Rocky Planets Found to Form in Highly Adverse Environments, Webb Observations Reveal

The James Webb Space Telescope, a collaboration between NASA, the European Space Agency (ESA), and the Canadian Space Agency (CSA), has made a groundbreaking discovery. Scientists using the telescope have found water and other important molecules within the inner regions of a protoplanetary disk located around a star. What makes this finding even more remarkable is that the star is situated in one of the most extreme environments in our galaxy, where massive stars are formed.

Traditionally, rocky planet formation is observed in protoplanetary disks around low-mass stars. However, the new results from the James Webb Space Telescope suggest that rocky planets can form in a broader range of environments. This discovery was made as part of Webb’s new eXtreme UV Environments (XUE) program, which aims to study planet-forming disks in various environments throughout our galaxy, specifically regions where massive stars form. These regions have similar conditions to where most planetary systems formed, and understanding their influence on planetary formation can provide insights into the diversity of exoplanets.

The observations were conducted on 15 disks in three distinct areas of the Lobster Nebula (NGC 6357), a large emission nebula located approximately 5,500 light-years away from Earth in the constellation Scorpius. The Lobster Nebula is one of the youngest and closest stellar nurseries to our planet and is home to some of the most massive stars in the galaxy.

But why are scientists particularly interested in how massive stars affect planetary formation? Massive stars are much hotter than low-mass stars like our Sun, emitting more ultraviolet (UV) radiation into their surroundings. This UV radiation disperses the gas within protoplanetary disks surrounding massive stars, shortening their lifespan to just a few million years. Scientists have long theorized about how these hostile conditions would impact planetary formation, and with the James Webb Space Telescope, they are finally getting answers.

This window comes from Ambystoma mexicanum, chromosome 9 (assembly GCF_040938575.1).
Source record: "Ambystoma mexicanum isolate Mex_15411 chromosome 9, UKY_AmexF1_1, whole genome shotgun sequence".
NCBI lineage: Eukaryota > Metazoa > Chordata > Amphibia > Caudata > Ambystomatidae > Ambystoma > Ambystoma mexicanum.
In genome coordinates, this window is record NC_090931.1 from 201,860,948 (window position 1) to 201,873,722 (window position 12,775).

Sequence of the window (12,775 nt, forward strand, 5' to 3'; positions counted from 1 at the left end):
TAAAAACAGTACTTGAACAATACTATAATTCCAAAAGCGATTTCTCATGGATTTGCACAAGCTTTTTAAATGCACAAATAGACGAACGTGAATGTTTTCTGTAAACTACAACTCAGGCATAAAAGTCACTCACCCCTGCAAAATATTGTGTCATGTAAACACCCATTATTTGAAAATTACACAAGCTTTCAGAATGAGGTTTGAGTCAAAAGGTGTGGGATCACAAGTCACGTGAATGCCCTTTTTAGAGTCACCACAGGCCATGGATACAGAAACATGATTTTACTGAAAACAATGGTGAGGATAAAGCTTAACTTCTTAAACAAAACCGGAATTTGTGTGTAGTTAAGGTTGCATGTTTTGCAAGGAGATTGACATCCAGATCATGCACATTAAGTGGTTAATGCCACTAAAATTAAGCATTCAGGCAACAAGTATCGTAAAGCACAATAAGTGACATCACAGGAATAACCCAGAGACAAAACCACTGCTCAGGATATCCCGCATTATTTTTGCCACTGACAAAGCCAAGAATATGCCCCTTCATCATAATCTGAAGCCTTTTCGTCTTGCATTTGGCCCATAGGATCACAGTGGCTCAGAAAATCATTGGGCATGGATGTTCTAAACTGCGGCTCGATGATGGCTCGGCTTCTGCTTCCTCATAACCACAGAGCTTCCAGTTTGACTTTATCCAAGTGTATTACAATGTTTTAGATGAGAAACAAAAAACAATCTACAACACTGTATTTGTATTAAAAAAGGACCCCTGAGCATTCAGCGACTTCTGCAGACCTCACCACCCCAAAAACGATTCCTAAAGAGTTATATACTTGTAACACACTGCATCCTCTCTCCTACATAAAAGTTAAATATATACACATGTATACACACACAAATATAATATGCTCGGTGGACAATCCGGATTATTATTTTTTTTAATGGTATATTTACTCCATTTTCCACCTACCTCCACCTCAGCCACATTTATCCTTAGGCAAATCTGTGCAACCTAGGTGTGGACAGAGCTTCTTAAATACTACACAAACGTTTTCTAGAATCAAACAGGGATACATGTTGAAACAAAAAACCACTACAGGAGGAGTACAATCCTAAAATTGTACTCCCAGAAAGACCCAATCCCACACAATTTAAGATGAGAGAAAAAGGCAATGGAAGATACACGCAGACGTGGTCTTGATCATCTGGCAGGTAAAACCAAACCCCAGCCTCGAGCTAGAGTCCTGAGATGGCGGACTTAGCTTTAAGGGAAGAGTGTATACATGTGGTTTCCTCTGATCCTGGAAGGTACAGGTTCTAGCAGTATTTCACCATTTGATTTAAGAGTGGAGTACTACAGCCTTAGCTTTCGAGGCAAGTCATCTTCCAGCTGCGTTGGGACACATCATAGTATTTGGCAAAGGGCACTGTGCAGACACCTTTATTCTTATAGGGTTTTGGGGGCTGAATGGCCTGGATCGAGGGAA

Lead author María Claudia Ramírez-Tannus from the Max Planck Institute for Astronomy in Germany explains that Webb is the only telescope with the necessary spatial resolution and sensitivity to study planet-forming discs in regions where massive stars are formed. To characterize the physical and chemical properties of the rocky-planet-forming regions of protoplanetary disks in the Lobster Nebula, the team used Webb’s Medium Resolution Spectrometer, which is part of the Mid-InfraRed Instrument on the telescope. The first set of results focused on a protoplanetary disk named XUE 1 in the star cluster Pismis 24.

The observations surprised the team, as they identified a wide range of molecules essential for rocky planet formation, including water, carbon monoxide, carbon dioxide, hydrogen cyanide, and acetylene. However, the emission was weaker than some models predicted, suggesting a small outer disc radius. Co-author Rens Waters from Radboud University in the Netherlands expressed excitement about these findings, as they are the first time such molecules have been detected under such extreme conditions.

This initial set of results from the James Webb Space Telescope indicates that rocky planet formation within the disks of massive stars is similar to that around low-mass stars. Further observations will be necessary to confirm these theories and hypotheses. However, this discovery suggests that rocky planets can form in a variety of environments and protoplanetary disks, not just around low-mass stars.

Ramírez-Tannus emphasizes that XUE 1 shows that the conditions for rocky planet formation exist in extreme environments. The next step will be to observe other disks in the same region to determine how frequently these conditions can be observed.

The results from Ramírez-Tannus et al. were published in The Astrophysical Journal on November 30, 2023. This groundbreaking discovery opens up new possibilities for understanding planetary formation and the potential habitability of planets in extreme environments. The James Webb Space Telescope continues to push the boundaries of our knowledge, revolutionizing our understanding of the universe and the diversity of planetary systems.